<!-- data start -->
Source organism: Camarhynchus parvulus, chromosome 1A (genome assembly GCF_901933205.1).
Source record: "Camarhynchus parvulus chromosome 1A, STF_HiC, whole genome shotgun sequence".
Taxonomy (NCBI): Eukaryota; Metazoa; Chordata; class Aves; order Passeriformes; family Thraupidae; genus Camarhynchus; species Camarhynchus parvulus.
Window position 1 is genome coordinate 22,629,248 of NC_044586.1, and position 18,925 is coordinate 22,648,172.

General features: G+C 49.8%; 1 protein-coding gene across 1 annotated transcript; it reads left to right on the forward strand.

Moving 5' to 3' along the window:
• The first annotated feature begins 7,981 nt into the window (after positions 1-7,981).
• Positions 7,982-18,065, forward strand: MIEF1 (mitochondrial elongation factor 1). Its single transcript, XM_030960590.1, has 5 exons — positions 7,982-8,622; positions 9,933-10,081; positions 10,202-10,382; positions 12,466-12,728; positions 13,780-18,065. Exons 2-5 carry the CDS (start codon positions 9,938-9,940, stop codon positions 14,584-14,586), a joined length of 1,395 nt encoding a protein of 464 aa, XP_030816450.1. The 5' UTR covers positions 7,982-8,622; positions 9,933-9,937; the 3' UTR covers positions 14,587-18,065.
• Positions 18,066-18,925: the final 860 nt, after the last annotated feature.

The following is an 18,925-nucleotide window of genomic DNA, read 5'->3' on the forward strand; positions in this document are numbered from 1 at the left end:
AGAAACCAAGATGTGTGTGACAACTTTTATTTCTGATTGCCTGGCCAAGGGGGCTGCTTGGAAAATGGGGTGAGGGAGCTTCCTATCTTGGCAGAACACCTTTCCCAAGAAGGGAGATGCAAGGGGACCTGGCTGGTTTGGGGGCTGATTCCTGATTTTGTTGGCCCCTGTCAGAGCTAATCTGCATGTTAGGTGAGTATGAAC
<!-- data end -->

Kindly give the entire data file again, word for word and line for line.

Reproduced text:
Source organism: Camarhynchus parvulus, chromosome 1A (genome assembly GCF_901933205.1).
Source record: "Camarhynchus parvulus chromosome 1A, STF_HiC, whole genome shotgun sequence".
Taxonomy (NCBI): Eukaryota; Metazoa; Chordata; class Aves; order Passeriformes; family Thraupidae; genus Camarhynchus; species Camarhynchus parvulus.
Window position 1 is genome coordinate 22,629,248 of NC_044586.1, and position 18,925 is coordinate 22,648,172.

General features: G+C 49.8%; 1 protein-coding gene across 1 annotated transcript; it reads left to right on the forward strand.

Moving 5' to 3' along the window:
• The first annotated feature begins 7,981 nt into the window (after positions 1-7,981).
• Positions 7,982-18,065, forward strand: MIEF1 (mitochondrial elongation factor 1). Its single transcript, XM_030960590.1, has 5 exons — positions 7,982-8,622; positions 9,933-10,081; positions 10,202-10,382; positions 12,466-12,728; positions 13,780-18,065. Exons 2-5 carry the CDS (start codon positions 9,938-9,940, stop codon positions 14,584-14,586), a joined length of 1,395 nt encoding a protein of 464 aa, XP_030816450.1. The 5' UTR covers positions 7,982-8,622; positions 9,933-9,937; the 3' UTR covers positions 14,587-18,065.
• Positions 18,066-18,925: the final 860 nt, after the last annotated feature.

The following is an 18,925-nucleotide window of genomic DNA, read 5'->3' on the forward strand; positions in this document are numbered from 1 at the left end:
AGAAACCAAGATGTGTGTGACAACTTTTATTTCTGATTGCCTGGCCAAGGGGGCTGCTTGGAAAATGGGGTGAGGGAGCTTCCTATCTTGGCAGAACACCTTTCCCAAGAAGGGAGATGCAAGGGGACCTGGCTGGTTTGGGGGCTGATTCCTGATTTTGTTGGCCCCTGTCAGAGCTAATCTGCATGTTAGGTGAGTATGAAC